The Department of Electrical and Computer Engineering & Computer Science welcomes Yakun Sophia Shao from NVIDIA in Santa Clara, California. She will present an ECE/CS Faculty Candidate Seminar at 10:00 a.m., Monday, April 22, in 2405 Siebel Center.
"Democratizing Domain-Specific Accelerators for Next-Generation Computing"
Moore’s Law, after transforming our world for more than 50 years, has finally slowed down. As a result, the computing industry must rely on vertically integrated systems with domain-specific accelerators to sustain performance growth. However, one major obstacle of adopting specialized accelerators is the high design cost associated with accelerator design, making it infeasible to deploying a large volume and diversity of specialized accelerators in the future systems.
My research vision is to democratize domain-specific accelerators for all applications using fully-automated design flows. Towards this goal, my research spans the full stack of accelerator design, ranging from application characterization, architectural simulation, design reuse, implementation methodology, all the way down to hardware prototyping. In this talk, I will first present Aladdin, a fast and accurate architectural simulator for specialized accelerators, enabling early-stage design space exploration of domain-specific hardware. Second, I will discuss my recent work on using high-productivity hardware design methodology to build efficient and scalable accelerators for deep learning applications. I will conclude my talk by describing ongoing efforts and future directions toward building next-generation computing platforms.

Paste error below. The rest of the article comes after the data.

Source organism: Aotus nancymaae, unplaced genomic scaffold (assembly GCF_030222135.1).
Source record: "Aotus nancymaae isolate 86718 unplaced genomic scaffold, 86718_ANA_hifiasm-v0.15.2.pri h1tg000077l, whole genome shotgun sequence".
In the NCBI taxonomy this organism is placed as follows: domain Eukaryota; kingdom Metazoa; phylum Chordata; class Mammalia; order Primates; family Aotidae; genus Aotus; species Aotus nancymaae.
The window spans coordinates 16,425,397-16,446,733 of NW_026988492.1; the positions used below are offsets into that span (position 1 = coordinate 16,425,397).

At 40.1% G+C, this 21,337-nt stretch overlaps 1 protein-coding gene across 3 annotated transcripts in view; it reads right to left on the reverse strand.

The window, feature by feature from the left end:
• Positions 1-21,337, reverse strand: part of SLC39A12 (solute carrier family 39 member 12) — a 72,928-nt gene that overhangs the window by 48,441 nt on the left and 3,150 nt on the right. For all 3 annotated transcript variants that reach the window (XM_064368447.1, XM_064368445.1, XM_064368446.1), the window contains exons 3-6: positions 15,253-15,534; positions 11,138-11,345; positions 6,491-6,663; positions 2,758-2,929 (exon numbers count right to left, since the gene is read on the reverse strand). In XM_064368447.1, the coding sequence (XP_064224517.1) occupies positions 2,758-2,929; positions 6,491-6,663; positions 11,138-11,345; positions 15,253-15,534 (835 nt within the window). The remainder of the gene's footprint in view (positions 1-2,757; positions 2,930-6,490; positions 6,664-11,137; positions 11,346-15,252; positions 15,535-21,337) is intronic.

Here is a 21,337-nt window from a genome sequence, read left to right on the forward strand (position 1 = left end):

Yakun Sophia Shao a Senior Research Scientist at NVIDIA. She received her Ph.D. degree in 2016 and S.M. degree in 2014 from Harvard University, working with Professor David Brooks and Professor Gu-Yeon Wei, and a B.S. degree in Electrical Engineering from Zhejiang University, China. Her research interests are in the area of computer architecture, with a special focus on domain-specific architecture, deep-learning accelerators, and high-productivity hardware design methodology. Her work has been selected as one of the TopPicks in Computer Architecture, and her Ph.D. dissertation was nominated by Harvard for ACM Doctoral Dissertation Award. She is a Siebel Scholar, an invited participant at the Rising Stars in EECS Workshop, and a recipient of the IBM Ph.D. Fellowship.